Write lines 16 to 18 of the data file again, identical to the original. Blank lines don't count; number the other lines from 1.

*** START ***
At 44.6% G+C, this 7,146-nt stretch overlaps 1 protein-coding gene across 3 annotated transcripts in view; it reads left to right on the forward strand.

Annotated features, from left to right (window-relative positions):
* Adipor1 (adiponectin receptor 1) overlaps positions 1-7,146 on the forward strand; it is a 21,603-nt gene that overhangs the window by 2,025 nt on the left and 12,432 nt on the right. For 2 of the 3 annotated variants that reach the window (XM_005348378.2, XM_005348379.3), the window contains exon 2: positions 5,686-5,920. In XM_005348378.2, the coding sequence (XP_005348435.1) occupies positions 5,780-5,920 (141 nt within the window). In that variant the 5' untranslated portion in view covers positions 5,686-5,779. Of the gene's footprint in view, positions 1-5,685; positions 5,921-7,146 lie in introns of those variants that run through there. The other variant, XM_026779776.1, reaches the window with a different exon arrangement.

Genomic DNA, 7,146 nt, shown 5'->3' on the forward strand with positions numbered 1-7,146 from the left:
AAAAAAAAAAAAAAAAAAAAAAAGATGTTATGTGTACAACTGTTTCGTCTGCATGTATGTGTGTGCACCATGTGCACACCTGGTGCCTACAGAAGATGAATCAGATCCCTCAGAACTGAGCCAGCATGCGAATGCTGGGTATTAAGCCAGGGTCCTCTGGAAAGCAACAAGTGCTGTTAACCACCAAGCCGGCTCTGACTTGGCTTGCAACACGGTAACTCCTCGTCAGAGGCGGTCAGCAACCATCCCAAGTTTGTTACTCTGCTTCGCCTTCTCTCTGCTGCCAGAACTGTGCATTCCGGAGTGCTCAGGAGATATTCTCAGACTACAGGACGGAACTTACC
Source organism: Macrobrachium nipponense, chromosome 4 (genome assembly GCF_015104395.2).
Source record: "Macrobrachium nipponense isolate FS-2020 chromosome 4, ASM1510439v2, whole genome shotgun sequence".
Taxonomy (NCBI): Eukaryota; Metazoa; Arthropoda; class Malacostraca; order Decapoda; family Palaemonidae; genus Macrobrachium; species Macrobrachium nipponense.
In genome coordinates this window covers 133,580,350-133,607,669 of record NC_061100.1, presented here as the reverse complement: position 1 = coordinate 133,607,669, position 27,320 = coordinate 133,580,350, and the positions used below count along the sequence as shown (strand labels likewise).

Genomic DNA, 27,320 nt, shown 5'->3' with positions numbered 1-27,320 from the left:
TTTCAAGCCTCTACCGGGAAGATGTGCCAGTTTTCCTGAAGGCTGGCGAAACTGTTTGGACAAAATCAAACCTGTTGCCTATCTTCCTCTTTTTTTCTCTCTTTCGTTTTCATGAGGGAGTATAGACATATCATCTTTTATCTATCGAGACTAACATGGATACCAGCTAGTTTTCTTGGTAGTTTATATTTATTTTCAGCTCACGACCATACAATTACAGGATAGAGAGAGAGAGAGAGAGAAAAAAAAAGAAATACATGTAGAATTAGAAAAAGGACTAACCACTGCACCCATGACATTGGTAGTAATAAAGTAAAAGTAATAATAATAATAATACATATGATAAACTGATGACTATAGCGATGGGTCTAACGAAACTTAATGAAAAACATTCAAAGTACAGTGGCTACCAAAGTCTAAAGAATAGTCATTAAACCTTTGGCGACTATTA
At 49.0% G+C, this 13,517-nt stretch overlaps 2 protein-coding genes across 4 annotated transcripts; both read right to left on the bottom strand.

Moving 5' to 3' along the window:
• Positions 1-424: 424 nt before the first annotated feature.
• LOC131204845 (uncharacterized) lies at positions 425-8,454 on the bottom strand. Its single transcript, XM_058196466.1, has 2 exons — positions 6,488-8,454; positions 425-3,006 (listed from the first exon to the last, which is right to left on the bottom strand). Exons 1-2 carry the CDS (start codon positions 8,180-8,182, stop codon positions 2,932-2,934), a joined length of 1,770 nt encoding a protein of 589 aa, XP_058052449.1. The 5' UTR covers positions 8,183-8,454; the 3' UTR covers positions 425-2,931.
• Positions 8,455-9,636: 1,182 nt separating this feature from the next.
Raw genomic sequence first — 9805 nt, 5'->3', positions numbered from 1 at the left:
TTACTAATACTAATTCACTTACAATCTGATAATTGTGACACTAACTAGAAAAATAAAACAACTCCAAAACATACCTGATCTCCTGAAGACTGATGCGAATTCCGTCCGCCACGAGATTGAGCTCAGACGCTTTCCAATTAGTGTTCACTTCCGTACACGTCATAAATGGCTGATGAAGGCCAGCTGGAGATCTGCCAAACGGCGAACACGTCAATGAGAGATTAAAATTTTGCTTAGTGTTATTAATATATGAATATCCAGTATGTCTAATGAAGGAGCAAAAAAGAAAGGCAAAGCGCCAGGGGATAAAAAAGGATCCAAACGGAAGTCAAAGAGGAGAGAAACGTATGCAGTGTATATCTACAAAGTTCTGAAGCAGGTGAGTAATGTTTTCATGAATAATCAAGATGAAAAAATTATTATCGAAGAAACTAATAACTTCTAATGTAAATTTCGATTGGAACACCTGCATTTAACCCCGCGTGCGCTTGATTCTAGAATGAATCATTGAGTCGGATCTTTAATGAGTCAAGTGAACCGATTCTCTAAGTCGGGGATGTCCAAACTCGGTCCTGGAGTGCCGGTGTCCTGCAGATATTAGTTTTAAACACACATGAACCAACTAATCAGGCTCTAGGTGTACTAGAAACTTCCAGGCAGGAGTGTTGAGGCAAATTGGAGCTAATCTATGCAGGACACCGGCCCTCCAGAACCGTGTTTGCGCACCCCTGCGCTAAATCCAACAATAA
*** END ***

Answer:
• Positions 8,455-9,636: 1,182 nt separating this feature from the next.
Raw genomic sequence first — 9805 nt, 5'->3', positions numbered from 1 at the left:
TTACTAATACTAATTCACTTACAATCTGATAATTGTGACACTAACTAGAAAAATAAAACAACTCCAAAACATACCTGATCTCCTGAAGACTGATGCGAATTCCGTCCGCCACGAGATTGAGCTCAGACGCTTTCCAATTAGTGTTCACTTCCGTACACGTCATAAATGGCTGATGAAGGCCAGCTGGAGATCTGCCAAACGGCGAACACGTCAATGAGAGATTAAAATTTTGCTTAGTGTTATTAATATATGAATATCCAGTATGTCTAATGAAGGAGCAAAAAAGAAAGGCAAAGCGCCAGGGGATAAAAAAGGATCCAAACGGAAGTCAAAGAGGAGAGAAACGTATGCAGTGTATATCTACAAAGTTCTGAAGCAGGTGAGTAATGTTTTCATGAATAATCAAGATGAAAAAATTATTATCGAAGAAACTAATAACTTCTAATGTAAATTTCGATTGGAACACCTGCATTTAACCCCGCGTGCGCTTGATTCTAGAATGAATCATTGAGTCGGATCTTTAATGAGTCAAGTGAACCGATTCTCTAAGTCGGGGATGTCCAAACTCGGTCCTGGAGTGCCGGTGTCCTGCAGATATTAGTTTTAAACACACATGAACCAACTAATCAGGCTCTAGGTGTACTAGAAACTTCCAGGCAGGAGTGTTGAGGCAAATTGGAGCTAATCTATGCAGGACACCGGCCCTCCAGAACCGTGTTTGCGCACCCCTGCGCTAAATCCAACAATAA